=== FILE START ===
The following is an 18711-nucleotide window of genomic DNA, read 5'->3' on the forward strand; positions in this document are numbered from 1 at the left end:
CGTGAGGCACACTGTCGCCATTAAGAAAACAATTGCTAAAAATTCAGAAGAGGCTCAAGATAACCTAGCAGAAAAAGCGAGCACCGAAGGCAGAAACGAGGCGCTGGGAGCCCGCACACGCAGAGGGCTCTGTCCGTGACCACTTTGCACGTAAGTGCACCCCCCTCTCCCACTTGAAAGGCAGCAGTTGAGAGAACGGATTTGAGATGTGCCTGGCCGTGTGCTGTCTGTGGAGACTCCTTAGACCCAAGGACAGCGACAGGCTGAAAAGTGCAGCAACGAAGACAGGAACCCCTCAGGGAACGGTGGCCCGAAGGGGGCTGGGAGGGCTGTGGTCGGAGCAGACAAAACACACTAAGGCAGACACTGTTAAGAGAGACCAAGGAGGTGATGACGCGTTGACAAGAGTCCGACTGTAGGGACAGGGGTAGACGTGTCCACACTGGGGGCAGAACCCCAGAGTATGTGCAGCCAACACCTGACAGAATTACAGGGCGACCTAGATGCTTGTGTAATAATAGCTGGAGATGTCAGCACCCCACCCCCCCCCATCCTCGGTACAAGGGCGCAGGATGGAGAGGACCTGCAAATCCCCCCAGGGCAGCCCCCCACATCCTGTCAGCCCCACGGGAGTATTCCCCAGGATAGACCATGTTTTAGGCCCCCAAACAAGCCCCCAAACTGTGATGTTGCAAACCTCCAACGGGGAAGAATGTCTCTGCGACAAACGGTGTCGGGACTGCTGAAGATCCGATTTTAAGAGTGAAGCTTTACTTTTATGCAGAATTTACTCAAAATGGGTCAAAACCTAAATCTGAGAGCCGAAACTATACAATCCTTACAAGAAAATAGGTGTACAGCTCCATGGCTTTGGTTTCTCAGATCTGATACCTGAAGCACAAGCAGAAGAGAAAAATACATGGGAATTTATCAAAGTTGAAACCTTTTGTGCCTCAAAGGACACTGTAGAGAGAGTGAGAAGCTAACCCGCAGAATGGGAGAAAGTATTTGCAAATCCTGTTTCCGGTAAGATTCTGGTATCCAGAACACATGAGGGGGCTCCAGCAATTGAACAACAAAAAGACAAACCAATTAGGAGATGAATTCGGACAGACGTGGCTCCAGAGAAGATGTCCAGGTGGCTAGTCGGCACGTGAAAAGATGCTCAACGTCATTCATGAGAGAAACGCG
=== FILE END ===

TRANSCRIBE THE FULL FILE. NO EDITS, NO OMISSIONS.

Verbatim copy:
The following is an 18711-nucleotide window of genomic DNA, read 5'->3' on the forward strand; positions in this document are numbered from 1 at the left end:
CGTGAGGCACACTGTCGCCATTAAGAAAACAATTGCTAAAAATTCAGAAGAGGCTCAAGATAACCTAGCAGAAAAAGCGAGCACCGAAGGCAGAAACGAGGCGCTGGGAGCCCGCACACGCAGAGGGCTCTGTCCGTGACCACTTTGCACGTAAGTGCACCCCCCTCTCCCACTTGAAAGGCAGCAGTTGAGAGAACGGATTTGAGATGTGCCTGGCCGTGTGCTGTCTGTGGAGACTCCTTAGACCCAAGGACAGCGACAGGCTGAAAAGTGCAGCAACGAAGACAGGAACCCCTCAGGGAACGGTGGCCCGAAGGGGGCTGGGAGGGCTGTGGTCGGAGCAGACAAAACACACTAAGGCAGACACTGTTAAGAGAGACCAAGGAGGTGATGACGCGTTGACAAGAGTCCGACTGTAGGGACAGGGGTAGACGTGTCCACACTGGGGGCAGAACCCCAGAGTATGTGCAGCCAACACCTGACAGAATTACAGGGCGACCTAGATGCTTGTGTAATAATAGCTGGAGATGTCAGCACCCCACCCCCCCCCATCCTCGGTACAAGGGCGCAGGATGGAGAGGACCTGCAAATCCCCCCAGGGCAGCCCCCCACATCCTGTCAGCCCCACGGGAGTATTCCCCAGGATAGACCATGTTTTAGGCCCCCAAACAAGCCCCCAAACTGTGATGTTGCAAACCTCCAACGGGGAAGAATGTCTCTGCGACAAACGGTGTCGGGACTGCTGAAGATCCGATTTTAAGAGTGAAGCTTTACTTTTATGCAGAATTTACTCAAAATGGGTCAAAACCTAAATCTGAGAGCCGAAACTATACAATCCTTACAAGAAAATAGGTGTACAGCTCCATGGCTTTGGTTTCTCAGATCTGATACCTGAAGCACAAGCAGAAGAGAAAAATACATGGGAATTTATCAAAGTTGAAACCTTTTGTGCCTCAAAGGACACTGTAGAGAGAGTGAGAAGCTAACCCGCAGAATGGGAGAAAGTATTTGCAAATCCTGTTTCCGGTAAGATTCTGGTATCCAGAACACATGAGGGGGCTCCAGCAATTGAACAACAAAAAGACAAACCAATTAGGAGATGAATTCGGACAGACGTGGCTCCAGAGAAGATGTCCAGGTGGCTAGTCGGCACGTGAAAAGATGCTCAACGTCATTCATGAGAGAAACGCG